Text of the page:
It is increasingly apparent that the microbial ecosystems in the mammalian gastrointestinal tract play an intricate role in health and disease. There is a growing interest in the development of targeted strategies for modulating health through the modification of these microbiota.
Ecologists are faced with the challenge of understanding the structure and function of ecosystems, the component parts of which interact with each other in complex and diffuse ways. The human gut microbiota, with its high species richness and diversity (up to 1000 bacterial species per individual) including members of all three domains of life, situated in the dynamic environment of the gastrointestinal tract, is probably among the most complex ecosystems on this planet.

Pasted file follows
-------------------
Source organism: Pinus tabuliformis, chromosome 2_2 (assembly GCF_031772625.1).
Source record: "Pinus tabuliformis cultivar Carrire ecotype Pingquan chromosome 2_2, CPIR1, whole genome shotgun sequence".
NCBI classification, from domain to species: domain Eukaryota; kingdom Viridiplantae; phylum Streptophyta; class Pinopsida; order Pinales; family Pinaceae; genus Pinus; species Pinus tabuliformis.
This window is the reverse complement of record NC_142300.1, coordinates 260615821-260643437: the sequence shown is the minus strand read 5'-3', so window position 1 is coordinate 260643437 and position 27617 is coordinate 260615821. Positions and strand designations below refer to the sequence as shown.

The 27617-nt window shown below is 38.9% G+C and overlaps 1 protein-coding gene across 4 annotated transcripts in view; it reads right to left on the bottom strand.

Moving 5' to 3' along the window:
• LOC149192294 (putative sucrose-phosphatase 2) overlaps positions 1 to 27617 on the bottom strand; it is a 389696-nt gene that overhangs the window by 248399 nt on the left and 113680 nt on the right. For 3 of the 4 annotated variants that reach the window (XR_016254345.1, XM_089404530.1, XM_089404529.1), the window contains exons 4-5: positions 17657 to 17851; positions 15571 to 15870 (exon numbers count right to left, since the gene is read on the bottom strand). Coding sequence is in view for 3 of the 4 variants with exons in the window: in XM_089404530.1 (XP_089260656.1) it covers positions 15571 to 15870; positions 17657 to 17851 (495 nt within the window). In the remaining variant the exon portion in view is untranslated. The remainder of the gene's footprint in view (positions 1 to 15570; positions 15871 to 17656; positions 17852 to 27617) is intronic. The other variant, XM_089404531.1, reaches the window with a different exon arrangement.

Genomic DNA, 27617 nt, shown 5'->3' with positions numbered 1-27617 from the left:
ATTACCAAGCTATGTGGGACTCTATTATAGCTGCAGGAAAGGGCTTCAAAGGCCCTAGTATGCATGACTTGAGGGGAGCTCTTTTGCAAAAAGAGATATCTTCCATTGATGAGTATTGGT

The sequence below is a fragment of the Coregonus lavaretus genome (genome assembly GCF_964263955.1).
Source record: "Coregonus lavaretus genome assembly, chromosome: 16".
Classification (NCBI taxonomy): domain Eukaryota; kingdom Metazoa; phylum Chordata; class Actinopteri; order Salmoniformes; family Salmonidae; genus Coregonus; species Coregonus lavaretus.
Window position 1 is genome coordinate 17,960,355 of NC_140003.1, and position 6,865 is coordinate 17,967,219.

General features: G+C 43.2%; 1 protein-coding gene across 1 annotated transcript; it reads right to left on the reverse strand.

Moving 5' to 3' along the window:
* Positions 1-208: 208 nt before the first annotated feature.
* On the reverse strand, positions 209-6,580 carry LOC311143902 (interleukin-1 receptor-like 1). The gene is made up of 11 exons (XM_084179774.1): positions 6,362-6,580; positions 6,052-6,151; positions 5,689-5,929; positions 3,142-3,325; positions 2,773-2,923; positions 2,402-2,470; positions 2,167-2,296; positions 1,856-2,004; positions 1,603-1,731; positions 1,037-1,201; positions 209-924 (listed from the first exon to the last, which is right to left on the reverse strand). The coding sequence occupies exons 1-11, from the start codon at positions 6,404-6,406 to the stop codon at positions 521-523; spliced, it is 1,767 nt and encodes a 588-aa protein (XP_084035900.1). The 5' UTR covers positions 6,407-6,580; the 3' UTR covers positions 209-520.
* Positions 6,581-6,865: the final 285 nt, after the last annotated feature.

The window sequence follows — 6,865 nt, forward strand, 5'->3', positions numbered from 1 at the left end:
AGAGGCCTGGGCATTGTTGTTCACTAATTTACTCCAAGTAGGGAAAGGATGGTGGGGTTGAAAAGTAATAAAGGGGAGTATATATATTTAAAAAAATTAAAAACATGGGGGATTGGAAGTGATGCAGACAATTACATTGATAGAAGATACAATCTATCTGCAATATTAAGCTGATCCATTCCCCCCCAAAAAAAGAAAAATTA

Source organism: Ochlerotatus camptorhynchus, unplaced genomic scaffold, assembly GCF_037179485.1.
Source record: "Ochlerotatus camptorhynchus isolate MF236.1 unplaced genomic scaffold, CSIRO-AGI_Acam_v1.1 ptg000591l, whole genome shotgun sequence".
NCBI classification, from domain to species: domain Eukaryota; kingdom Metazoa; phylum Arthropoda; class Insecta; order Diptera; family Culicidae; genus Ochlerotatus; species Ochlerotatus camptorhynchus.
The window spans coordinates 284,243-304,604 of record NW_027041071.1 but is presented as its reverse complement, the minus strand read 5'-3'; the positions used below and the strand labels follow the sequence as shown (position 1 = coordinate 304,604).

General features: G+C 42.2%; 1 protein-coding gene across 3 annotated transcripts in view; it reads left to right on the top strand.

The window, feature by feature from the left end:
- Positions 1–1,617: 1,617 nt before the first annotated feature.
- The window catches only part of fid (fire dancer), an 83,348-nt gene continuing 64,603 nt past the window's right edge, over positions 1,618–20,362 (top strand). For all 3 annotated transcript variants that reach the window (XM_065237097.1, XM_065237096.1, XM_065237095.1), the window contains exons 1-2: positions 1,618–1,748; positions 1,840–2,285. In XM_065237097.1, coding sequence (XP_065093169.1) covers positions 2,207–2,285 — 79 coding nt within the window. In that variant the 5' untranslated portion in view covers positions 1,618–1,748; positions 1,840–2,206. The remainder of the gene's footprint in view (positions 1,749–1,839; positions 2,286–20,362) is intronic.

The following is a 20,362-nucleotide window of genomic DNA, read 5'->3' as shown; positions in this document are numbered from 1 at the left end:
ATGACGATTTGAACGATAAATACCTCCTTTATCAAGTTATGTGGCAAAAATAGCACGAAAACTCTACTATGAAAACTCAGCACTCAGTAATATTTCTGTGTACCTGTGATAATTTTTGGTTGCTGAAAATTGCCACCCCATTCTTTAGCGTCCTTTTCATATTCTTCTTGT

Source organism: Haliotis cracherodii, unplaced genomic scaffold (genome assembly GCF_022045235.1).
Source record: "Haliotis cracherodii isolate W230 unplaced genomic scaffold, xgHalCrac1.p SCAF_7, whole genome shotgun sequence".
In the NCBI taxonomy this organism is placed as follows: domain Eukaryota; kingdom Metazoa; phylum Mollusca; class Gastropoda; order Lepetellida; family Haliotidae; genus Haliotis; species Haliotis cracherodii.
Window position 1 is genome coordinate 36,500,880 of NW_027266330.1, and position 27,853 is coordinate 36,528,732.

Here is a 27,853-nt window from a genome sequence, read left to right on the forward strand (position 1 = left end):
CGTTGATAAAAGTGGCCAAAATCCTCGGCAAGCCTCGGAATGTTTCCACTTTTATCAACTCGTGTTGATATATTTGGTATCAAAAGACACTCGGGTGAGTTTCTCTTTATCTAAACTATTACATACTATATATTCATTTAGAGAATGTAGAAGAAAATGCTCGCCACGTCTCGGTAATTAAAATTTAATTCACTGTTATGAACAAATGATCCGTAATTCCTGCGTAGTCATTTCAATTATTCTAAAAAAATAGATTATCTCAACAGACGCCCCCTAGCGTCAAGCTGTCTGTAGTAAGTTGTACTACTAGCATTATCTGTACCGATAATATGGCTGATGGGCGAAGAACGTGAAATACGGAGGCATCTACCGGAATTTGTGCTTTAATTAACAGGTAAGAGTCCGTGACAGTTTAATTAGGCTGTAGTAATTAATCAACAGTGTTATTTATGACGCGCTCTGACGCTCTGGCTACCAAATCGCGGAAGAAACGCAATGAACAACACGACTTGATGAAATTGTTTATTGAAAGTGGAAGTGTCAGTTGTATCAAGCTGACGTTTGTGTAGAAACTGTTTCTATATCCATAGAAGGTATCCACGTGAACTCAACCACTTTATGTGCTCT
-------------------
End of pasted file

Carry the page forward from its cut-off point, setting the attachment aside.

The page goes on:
In order to elucidate the mechanistic foundations, and physiological significance, of beneficial or pathogenic relationships between the gut microbiota and their hosts, researchers require tractable model ecosystems that allow to recapitulate and investigate host–microbe and microbe–microbe interactions. This review discusses ex vivo gastrointestinal models systems that can be used to gain mechanistic insights into the emergent properties of the host–microbial superorganism.